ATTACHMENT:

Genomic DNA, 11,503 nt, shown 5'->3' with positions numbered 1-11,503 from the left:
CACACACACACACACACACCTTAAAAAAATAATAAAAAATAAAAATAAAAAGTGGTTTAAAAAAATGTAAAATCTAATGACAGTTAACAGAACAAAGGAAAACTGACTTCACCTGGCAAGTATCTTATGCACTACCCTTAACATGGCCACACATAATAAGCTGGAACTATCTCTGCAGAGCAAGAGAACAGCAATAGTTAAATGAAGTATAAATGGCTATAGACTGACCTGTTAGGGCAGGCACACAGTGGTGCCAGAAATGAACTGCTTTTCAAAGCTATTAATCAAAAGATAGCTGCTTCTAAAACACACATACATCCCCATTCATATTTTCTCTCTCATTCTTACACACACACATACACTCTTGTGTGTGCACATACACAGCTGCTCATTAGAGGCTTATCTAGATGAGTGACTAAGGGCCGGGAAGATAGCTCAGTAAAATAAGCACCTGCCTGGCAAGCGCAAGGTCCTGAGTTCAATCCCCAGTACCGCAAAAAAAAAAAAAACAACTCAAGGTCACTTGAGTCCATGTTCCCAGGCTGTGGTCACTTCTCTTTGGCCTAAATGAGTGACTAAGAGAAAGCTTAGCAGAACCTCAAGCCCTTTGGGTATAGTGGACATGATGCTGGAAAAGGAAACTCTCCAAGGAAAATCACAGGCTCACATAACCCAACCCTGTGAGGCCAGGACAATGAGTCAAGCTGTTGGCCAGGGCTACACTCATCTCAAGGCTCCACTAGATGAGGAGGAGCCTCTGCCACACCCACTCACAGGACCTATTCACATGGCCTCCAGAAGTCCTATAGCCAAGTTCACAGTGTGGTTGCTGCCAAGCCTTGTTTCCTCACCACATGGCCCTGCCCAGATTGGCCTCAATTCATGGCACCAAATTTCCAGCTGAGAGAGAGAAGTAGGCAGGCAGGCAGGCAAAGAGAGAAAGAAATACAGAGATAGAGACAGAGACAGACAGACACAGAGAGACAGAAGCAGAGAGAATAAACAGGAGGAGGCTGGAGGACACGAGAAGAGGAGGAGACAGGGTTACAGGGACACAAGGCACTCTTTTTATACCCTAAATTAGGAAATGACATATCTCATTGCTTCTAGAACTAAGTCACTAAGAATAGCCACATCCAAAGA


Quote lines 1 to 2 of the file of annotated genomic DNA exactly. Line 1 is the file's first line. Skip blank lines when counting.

Genomic DNA, 11,503 nt, shown 5'->3' with positions numbered 1-11,503 from the left:
CACACACACACACACACACCTTAAAAAAATAATAAAAAATAAAAATAAAAAGTGGTTTAAAAAAATGTAAAATCTAATGACAGTTAACAGAACAAAGGAAAACTGACTTCACCTGGCAAGTATCTTATGCACTACCCTTAACATGGCCACACATAATAAGCTGGAACTATCTCTGCAGAGCAAGAGAACAGCAATAGTTAAATGAAGTATAAATGGCTATAGACTGACCTGTTAGGGCAGGCACACAGTGGTGCCAGAAATGAACTGCTTTTCAAAGCTATTAATCAAAAGATAGCTGCTTCTAAAACACACATACATCCCCATTCATATTTTCTCTCTCATTCTTACACACACACATACACTCTTGTGTGTGCACATACACAGCTGCTCATTAGAGGCTTATCTAGATGAGTGACTAAGGGCCGGGAAGATAGCTCAGTAAAATAAGCACCTGCCTGGCAAGCGCAAGGTCCTGAGTTCAATCCCCAGTACCGCAAAAAAAAAAAAAACAACTCAAGGTCACTTGAGTCCATGTTCCCAGGCTGTGGTCACTTCTCTTTGGCCTAAATGAGTGACTAAGAGAAAGCTTAGCAGAACCTCAAGCCCTTTGGGTATAGTGGACATGATGCTGGAAAAGGAAACTCTCCAAGGAAAATCACAGGCTCACATAACCCAACCCTGTGAGGCCAGGACAATGAGTCAAGCTGTTGGCCAGGGCTACACTCATCTCAAGGCTCCACTAGATGAGGAGGAGCCTCTGCCACACCCACTCACAGGACCTATTCACATGGCCTCCAGAAGTCCTATAGCCAAGTTCACAGTGTGGTTGCTGCCAAGCCTTGTTTCCTCACCACATGGCCCTGCCCAGATTGGCCTCAATTCATGGCACCAAATTTCCAGCTGAGAGAGAGAAGTAGGCAGGCAGGCAGGCAAAGAGAGAAAGAAATACAGAGATAGAGACAGAGACAGACAGACACAGAGAGACAGAAGCAGAGAGAATAAACAGGAGGAGGCTGGAGGACACGAGAAGAGGAGGAGACAGGGTTACAGGGACACAAGGCACTCTTTTTATACCCTAAATTAGGAAATGACATATCTCATTGCTTCTAGAACTAAGTCACTAAGAATAGCCACATCCAAAGA